Monday, July 25, 2011

From Germany With Love: An Amazed by God post

My ties to Germany are many.

And yet, I have not one drop of German blood as far as I know.

The connections began in 1517 when a devout German catholic priest, while studying his Bible, came across that pivotal passage in Romans "The just shall live by faith." At the time, the Roman Catholic church held an unprecedented sway over the hearts, minds and pocketbooks of all Europe (where my ancestors came from). Although many, like Luther were devout and honest seekers, some sought power and privilege within the rigid, erroneous walls of religious domination that had grown up around the original Christian faith. Luther and others of his ilk risked and often gave their lives for the truth they so fervently believed, ie, that the miracle of redemption and the privilege of  eternity in heaven happens exclusively by grace through through faith, and not by a lockstep subservience to the church's man-made laws, or even to God's laws.

If all had continued as it had been before Martin Luther, I most likely would never have been brought into saving grace. Nor would any of my family.

Luther most likely spoke no English, but the action he took to challenge the established church began the Great Reformation which spread the good news of salvation by grace alone throughout the known world. His translation of the scriptures into German encouraged the first ever translation in English. There can be no question that the founders of United States, and all subsequent citizens are recipients of this same blessing.*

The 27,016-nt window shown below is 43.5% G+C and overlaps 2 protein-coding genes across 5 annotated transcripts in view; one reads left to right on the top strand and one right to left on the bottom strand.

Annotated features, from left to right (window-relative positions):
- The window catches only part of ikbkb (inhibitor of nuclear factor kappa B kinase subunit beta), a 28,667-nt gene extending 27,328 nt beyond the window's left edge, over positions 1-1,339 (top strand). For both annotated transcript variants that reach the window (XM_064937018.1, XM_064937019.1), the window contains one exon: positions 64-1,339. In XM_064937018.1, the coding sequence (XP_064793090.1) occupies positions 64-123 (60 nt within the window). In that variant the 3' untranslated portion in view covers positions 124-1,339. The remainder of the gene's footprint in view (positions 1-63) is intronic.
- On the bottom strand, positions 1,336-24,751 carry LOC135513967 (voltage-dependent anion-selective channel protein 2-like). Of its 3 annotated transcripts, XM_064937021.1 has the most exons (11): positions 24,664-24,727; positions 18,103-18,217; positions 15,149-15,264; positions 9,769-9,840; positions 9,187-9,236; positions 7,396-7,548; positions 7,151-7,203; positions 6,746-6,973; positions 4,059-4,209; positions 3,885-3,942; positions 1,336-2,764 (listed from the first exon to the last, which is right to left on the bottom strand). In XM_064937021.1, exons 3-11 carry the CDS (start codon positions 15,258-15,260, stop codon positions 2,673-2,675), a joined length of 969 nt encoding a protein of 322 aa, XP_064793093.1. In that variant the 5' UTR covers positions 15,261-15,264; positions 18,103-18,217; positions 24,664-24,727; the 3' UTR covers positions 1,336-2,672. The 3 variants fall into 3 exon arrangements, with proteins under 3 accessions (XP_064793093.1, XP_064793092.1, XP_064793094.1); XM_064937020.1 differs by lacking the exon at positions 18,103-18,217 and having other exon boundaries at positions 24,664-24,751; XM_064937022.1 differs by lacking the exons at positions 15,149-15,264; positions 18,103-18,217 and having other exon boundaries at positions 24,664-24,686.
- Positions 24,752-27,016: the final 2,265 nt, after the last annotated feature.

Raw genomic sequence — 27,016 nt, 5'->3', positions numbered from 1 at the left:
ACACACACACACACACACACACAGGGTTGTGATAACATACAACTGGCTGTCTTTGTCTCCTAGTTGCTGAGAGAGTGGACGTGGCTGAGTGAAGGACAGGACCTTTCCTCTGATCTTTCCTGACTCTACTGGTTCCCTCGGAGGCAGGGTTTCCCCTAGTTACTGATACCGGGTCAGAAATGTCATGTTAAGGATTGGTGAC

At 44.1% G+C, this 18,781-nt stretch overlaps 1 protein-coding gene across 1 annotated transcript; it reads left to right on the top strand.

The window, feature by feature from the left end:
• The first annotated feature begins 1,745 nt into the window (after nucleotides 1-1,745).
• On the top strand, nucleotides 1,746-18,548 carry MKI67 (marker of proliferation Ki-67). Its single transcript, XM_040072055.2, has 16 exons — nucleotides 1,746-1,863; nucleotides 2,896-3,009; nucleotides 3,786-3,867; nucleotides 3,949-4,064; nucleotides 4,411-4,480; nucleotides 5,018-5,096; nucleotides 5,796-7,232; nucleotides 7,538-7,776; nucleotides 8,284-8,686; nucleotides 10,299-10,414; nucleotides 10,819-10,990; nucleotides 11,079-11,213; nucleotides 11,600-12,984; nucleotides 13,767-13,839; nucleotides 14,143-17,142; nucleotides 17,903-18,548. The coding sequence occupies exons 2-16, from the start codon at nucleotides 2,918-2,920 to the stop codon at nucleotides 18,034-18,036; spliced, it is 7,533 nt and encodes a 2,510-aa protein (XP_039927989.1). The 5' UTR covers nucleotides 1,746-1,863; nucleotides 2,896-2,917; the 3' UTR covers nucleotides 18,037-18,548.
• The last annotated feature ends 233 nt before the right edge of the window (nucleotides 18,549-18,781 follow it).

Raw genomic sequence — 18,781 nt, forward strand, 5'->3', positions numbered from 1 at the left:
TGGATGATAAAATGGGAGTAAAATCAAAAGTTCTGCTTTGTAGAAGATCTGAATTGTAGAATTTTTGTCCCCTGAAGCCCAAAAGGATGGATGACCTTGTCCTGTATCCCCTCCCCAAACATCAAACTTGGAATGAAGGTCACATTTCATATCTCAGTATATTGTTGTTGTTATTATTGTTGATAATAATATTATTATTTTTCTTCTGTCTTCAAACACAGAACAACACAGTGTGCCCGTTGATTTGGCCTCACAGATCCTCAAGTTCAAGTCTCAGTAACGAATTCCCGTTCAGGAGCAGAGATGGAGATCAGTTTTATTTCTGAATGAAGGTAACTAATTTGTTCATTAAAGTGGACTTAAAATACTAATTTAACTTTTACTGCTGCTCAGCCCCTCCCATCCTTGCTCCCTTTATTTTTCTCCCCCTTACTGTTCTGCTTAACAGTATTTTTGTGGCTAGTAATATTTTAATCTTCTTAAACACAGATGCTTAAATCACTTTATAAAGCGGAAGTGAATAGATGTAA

As I fast forward to 2009, I am once again blessed by Germany. On what was probably a whim, our family decided to host a foreign exchange student. As I looked through the profile options my eyes lit upon a face. Her name was Ellen. This is the one I want, I said. I really couldn't tell you why. She just looked right.

For three years now, in several visits,  we have been graced by the presence of a lovely, intelligent, generous and highly admirable young lady of German descent. Her English is impeccable, while we have barely begun to try German. She has become part of the family, and we have forged a lifetime friendship.

As I begin to scratch the surface of my German learning, I realize just how much conversational German my father brought into our house as a result of his time overseas during the second world war. I am astounded that my connection with Germany was preordained.

Given the spiritual climate of present-day Germany I think she would agree that we have been a blessing to her as well. The original globalist is God Himself. He never let a little thing like distance stop Him from doing his work.

* A streak of antisemitism in Martin Luther is proof of his humanity, hence his need, like ours for God's grace.

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